Sunday, September 9, 2012

History of Fashion Series - Fashion From Prehistoric Times

Fashion has been a great part of our history as humans even from prehistoric times. Besides being a way to protect our bodies from the environment, it has also been a method that influenced how people were seen in society, either a way to attract potential mates or scare their enemies. 

The Homo sapiens sapiens began to appear around forty thousand years ago in various parts of the world. At the early history of Homo sapiens sapiens, he was similar to the Neanderthal man when it came to the use of tools, hunting, gathering and even creation of clothing. But there were physical differences like a larger brain, the fully upright pose, and a different skeletal structure which helped the later developments in their history.

Their population was low as they had to travel from region to region and due the fact that the Earth’s climate was colder they had to find ways to keep warm and dry so they used animal skins. These were the first forms of clothing and footwear. They used different tools made from rock and bones to cut the flesh from animals and create clothing. Later, there was some development in the visual department as they managed to decorate their bodies with various body paints and tattoos.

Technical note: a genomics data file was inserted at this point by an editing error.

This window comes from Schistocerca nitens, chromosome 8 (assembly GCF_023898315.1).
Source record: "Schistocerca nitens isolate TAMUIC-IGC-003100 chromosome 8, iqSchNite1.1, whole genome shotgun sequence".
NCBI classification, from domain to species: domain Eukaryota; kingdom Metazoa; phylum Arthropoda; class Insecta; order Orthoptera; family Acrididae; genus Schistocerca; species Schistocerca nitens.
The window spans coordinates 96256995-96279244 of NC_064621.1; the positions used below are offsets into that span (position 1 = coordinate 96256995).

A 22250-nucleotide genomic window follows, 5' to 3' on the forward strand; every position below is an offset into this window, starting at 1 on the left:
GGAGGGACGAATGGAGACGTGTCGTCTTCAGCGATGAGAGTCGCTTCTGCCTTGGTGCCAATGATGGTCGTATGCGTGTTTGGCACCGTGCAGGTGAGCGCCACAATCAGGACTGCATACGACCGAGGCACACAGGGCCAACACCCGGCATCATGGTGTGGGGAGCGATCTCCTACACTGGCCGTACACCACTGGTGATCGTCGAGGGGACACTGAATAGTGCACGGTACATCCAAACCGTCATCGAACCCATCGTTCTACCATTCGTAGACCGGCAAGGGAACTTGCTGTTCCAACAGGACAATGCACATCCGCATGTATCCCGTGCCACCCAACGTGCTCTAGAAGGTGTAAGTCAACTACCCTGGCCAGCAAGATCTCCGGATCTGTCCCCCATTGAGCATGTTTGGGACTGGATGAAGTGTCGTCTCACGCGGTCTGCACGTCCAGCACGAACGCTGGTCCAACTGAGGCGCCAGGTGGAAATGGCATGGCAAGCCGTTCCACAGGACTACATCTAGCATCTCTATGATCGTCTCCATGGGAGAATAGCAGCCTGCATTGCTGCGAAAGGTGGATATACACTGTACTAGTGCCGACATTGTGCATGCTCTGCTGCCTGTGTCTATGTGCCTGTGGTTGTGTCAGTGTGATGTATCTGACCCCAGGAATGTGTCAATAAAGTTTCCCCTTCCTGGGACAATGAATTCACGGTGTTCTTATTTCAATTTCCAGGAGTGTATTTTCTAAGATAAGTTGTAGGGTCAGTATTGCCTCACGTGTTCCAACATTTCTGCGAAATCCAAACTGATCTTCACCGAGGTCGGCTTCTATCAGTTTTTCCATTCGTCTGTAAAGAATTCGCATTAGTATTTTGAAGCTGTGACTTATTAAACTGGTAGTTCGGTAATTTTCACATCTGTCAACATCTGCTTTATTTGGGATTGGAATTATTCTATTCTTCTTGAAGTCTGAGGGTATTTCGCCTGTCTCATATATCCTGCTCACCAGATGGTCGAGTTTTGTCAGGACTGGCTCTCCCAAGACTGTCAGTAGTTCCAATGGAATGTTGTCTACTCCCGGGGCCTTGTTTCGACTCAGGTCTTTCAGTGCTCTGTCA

The evidence we have for prehistoric clothing is mostly indirect, either from cave paintings or from the tools that archeologists discovered. At first, they used big pieces of skin and created holes for the head and arms but later they managed to improve their method by using thin strips of hide to tie the furs about themselves, just like belts are used today.
With the discovery of fire soon came the development of finer and more efficient tools. Sharper tools were used to make small holes in animal skin and then laced together. The first type of clothing was a sort of tunic, which was made from two pieces of rectangular animal hide that were bound together on a side with a hole for the head. This was placed over the head and stitched on the shoulders. The garment was closed either with a belt or more ties.